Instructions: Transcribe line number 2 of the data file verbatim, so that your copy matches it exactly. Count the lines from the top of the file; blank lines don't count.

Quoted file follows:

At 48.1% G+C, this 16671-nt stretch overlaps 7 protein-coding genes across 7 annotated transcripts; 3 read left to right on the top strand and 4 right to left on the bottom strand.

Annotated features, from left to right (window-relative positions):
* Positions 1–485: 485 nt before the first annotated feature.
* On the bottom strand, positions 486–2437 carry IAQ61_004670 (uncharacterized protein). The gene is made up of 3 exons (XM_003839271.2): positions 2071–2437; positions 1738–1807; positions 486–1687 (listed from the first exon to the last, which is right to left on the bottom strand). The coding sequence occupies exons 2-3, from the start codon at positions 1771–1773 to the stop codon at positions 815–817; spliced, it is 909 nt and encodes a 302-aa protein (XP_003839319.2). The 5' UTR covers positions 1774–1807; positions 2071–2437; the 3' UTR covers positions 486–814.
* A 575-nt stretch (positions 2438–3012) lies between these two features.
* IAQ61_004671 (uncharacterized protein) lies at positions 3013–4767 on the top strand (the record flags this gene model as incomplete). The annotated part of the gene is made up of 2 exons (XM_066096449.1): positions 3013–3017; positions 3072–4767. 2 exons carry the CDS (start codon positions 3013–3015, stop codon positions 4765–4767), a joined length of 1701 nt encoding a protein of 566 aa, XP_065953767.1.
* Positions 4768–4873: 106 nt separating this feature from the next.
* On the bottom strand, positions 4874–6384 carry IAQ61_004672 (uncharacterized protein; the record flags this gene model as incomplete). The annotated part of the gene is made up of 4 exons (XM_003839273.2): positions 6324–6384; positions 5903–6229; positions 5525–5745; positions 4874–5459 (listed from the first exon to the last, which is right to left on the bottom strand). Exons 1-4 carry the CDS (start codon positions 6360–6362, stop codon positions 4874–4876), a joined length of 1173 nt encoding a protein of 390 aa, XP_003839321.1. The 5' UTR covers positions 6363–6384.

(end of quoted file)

Annotated features, from left to right (window-relative positions):